be revealed to a competent authority under a lawful order.

By using this website, you consent to the collection of this data in
the manner and for the purpose described above.

<orcmid>
  This might need to be separated for what the agreement is when people
  register/subscribe and provide information solicited to accomplish
  that.
    This seems like too broad an umbrella for what happens when folks 
  register versus what happens when accessing sites versus what happens 
  when sending an e-mail somewhere.
</orcmid>


2. User submitted content

By submitting content to the website, you agree that this content may
be hosted on the website, for the benefit of other website users.
Additionally, you agree that your submissions may be edited, modified,
translated, copied, within the website.  You warrant that you have
sufficient rights to any content that you submit to the website
necessary to grant the above license.

<orcmid>
  The "within the website" basically provides no outgoing license to
  the contribution.  The Oracle ToU is not clear about that, but a
  counterpart to the incoming license would be very good there.
  I would not allow stipulation of broader licenses.  That makes this
  all impossible and is sort of anti-community, it seems to me.
</orcmid>

If you wish to offer a broader license, to allow 3rd parties to reuse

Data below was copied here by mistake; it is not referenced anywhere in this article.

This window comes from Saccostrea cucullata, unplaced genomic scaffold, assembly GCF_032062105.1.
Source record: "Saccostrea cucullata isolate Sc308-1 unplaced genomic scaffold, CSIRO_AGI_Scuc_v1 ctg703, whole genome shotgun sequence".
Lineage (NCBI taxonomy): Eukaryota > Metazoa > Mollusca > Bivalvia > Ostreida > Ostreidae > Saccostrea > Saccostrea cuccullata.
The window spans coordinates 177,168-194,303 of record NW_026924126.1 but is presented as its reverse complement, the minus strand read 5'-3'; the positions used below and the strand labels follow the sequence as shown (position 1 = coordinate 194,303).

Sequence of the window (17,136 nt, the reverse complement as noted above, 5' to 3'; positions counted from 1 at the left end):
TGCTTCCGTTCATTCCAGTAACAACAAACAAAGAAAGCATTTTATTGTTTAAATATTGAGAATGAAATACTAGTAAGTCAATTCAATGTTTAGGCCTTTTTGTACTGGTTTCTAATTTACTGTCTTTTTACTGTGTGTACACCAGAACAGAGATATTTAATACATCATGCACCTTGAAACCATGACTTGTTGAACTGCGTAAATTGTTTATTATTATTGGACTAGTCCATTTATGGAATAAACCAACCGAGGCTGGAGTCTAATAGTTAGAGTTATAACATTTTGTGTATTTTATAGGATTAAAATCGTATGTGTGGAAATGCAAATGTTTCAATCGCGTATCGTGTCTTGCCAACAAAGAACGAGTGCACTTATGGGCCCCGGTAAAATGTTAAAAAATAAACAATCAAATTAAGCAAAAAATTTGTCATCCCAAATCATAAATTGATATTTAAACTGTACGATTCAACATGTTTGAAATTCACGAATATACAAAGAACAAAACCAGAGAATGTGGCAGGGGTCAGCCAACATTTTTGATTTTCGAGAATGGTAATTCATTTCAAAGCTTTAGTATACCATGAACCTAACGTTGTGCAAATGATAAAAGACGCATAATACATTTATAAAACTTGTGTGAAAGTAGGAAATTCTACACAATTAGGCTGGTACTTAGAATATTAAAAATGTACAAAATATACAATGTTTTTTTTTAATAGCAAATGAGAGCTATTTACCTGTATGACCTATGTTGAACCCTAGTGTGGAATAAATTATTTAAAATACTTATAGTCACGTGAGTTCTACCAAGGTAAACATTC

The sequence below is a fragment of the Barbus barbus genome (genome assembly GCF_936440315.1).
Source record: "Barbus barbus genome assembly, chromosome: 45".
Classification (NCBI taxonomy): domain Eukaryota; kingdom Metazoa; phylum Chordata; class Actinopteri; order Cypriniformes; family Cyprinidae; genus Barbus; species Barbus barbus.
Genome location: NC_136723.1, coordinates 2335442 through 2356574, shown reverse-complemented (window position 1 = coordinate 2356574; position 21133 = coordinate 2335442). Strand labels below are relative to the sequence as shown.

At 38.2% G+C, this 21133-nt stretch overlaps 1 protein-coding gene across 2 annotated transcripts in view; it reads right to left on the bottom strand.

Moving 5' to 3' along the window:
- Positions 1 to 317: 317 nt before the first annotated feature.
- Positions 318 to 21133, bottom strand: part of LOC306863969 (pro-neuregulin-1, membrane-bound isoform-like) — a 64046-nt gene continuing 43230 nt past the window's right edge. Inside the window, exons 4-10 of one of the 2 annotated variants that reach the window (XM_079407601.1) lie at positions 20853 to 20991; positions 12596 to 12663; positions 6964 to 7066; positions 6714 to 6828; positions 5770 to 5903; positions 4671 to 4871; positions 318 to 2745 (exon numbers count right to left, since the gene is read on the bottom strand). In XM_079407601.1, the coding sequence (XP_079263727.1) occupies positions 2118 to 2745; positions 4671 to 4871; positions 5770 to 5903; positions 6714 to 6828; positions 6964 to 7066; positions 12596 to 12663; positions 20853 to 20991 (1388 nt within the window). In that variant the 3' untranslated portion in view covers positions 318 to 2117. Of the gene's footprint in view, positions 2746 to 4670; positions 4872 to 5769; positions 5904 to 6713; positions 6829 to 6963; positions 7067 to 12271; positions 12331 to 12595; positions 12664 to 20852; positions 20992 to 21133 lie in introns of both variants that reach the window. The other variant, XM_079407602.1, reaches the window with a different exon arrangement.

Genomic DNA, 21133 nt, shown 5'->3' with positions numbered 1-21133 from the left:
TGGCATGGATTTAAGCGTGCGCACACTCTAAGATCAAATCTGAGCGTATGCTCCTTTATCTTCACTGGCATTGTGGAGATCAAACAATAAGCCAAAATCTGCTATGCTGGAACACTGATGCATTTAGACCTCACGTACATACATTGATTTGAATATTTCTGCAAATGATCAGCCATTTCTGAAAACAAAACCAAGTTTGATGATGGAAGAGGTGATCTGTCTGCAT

your content outside of this website, then you may do so, provided the
license is compatible with the above requirements.  Apache License 2.0
is especially recommended.   Please mark the license prominently in
your contribution.

<orcmid>
  To emphasize, this is too burdensome and it creates a problem around
  permissible use and who determines what that is.  Having bits and
  pieces under individual license notices makes no sense.  
    It might be useful to have the conditions for submission to the
  site be at a place where submissions can happen, and deal more with
  what the outgoing license is in the absence of any notice to the
  contrary.
</orcmid>

3. Exclusions

The websites at extensions.openoffice.org and templates.openoffice.org
are not operated by the Apache Software Foundation and are not covered
by this Terms.

4. Changes to these Terms

We may change these Terms from time to time.  When we make substantive
changes we will also make an announcement on the ooo-announce mailing
list.

<orcmid>
  These definitely need to be versioned and the older versions archived.
  I favor having references back to the previous one in a chain
  that anyone can chase.
</orcmid>

----------------------------------------------------------------------

[ ... ]